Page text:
which were located in close proximity to downtown financial and commercial districts, came under increasing threat of displacement by corporate interests and local
governments. Urban renewal plans often targeted ethnic enclaves as redevelopment
zones. Using the power of eminent domain, local governments forced out residents
and small businesses, making way for capital investment, often international, to
cater to tourists and implement urban gentrification plans.
In San Francisco, the financial district began to outgrow its original location
in the 1960s; developers and city leaders sought to expand into ethnic enclaves,
including Chinatown, Manilatown, and the South of Market area, to gain access to more land (Hartman and Kessler, 1978). For Manilatown, urban renewal
reduced what was once a 10-block neighborhood, to one block, anchored by the
International Hotel. As other hotels were closed down and were replaced with new
developments, many of the older generation of Filipinos were forced to move to
other parts of the city. Chinatowns close proximity to downtown also made it a
prime target for urban renewal.
This process of urban renewal also occurred in other cities. In 1964, the first
of several efforts by urban renewal forces in Philadelphia reduced the size of the
Chinatown. Community residents resisted an effort in 1966 to place an expressway
thorough the community. Community opposition stopped this and subsequent plans
by local government and corporate entities to destroy the historic Chinatown. Nevertheless, in Philadelphia one-fourth of Chinatowns land, housing, and commercial
activity has been eliminated by these efforts (Philadelphia Community Development
Corporation). During this period, similar scenarios of urban enclave redevelopment
took place in other East Coast Chinatowns, in Seattle, and in California cities.
Post-1965 Enclaves and New Issues
As urban centers were being redeveloped, beginning with the liberalization of
immigration law in 1965, new Asian immigrants from throughout Asia entered the
United States. Though many were poor relatives of current residents, the countrys

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post-industrial, globalizing economic needs also privileged those with professional


and managerial skills in immigration and education policy. As a result, traditional
enclaves expanded or new enclaves were created by Asian Americans with the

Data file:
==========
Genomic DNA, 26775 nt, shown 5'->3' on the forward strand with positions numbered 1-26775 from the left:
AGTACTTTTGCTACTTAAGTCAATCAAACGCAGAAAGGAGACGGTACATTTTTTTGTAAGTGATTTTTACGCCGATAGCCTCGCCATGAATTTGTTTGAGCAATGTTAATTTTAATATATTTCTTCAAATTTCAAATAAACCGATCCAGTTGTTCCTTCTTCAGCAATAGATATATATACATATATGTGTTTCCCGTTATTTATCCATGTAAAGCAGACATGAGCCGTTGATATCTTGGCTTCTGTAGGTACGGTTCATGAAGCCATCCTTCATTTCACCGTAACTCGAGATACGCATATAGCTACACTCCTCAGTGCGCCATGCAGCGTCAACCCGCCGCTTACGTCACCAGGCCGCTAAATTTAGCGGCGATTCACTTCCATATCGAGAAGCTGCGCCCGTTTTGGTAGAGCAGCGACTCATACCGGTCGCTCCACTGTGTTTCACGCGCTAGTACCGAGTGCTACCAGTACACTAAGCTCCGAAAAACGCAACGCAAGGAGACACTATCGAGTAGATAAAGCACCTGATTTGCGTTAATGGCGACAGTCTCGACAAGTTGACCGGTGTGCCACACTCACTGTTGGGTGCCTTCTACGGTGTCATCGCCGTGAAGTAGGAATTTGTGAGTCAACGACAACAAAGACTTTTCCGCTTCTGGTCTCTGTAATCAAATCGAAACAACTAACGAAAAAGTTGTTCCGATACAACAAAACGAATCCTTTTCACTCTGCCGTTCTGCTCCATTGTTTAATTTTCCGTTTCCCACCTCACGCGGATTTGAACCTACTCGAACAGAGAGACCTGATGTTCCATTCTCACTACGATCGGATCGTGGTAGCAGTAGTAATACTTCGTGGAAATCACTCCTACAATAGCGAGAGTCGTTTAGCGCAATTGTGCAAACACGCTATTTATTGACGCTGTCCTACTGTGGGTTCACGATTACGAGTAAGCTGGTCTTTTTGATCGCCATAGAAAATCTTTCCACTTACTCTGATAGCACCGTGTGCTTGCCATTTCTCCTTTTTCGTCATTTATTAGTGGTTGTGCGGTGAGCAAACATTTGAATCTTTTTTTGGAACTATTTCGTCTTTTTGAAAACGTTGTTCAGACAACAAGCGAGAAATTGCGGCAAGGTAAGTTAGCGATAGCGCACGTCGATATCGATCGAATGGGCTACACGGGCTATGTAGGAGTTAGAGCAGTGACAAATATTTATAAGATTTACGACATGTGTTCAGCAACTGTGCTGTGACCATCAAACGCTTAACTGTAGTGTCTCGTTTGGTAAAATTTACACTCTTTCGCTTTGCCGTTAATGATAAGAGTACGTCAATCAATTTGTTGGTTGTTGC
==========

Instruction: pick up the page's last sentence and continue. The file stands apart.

economic resources needed to live in middle-class areas. Also, residential and
business location patterns led to the creation of new suburban enclaves for existing
ethnic Asian populations. Many Chinese, Filipinos, and other new immigrants, as
well as people seeking to leave traditional urban enclaves, moved into suburban
communities. In California, for example, Chinese and other Asian immigrants
moved into several cities in the San Gabriel Valley area that lies east of Los Angeles; Japanese Americans congregated in suburbs such as Gardena, near south Los
Angeles; and Filipinos were attracted to Daly City near San Francisco and Union
City in the East Bay.
The growing, relatively educated population that came through Korean
immigration created new enclaves. The Koreatown in Los Angeles is the largest
Korean ethnic enclave in the United States. With its approximately 25 square miles,
Koreatown is the commercial center for Koreans in Los Angeles. About 3,000 Koreanowned businesses were already located there in the early 1990s (Min, 1993a). It
became a site of mass looting and property destruction following the Rodney King
police brutality verdict in 1992 (Lee, 2000). Refugees from Southeast Asia created
another new set of ethnic enclaves, including Long Beachs Little Phnom Penh
(north of downtown and home to 50,000 Cambodians), the Vietnamese enclave in
Westminster, California, and Fresnos Hmong concentration (Miyares, 1998).
Asian immigrants to the United States have thus created distinctive ethnic
enclaves for a multiplicity of reasons that reflected the needs of the ethnic group
and the political, economic, and political realities of the time. Recently, new immigrants have built enclaves for reasons of economics, familiarity, convenience,
and identity. They provide a central location for marketing goods and services
to the ethnic community and preserving cultural identity. Often, they reflect the
transnational character of Asian Pacific migration (Hu-DeHart, 1999) and grow
with the support of local governments that are seeking to revitalize parts of their
city or county. Ongoing debates among scholars concern ethnic entrepreneurship
and the ethnic enclave economy. Min Zhou (2004) provides an excellent summary
of the main issues.
The Historic Engagement of Activism and the Enclave
The Movement and the Place
Enclaves have become sites for oppositional resistance and the struggle for
social justice. In the post-World War II era, a strikingly similar pattern developed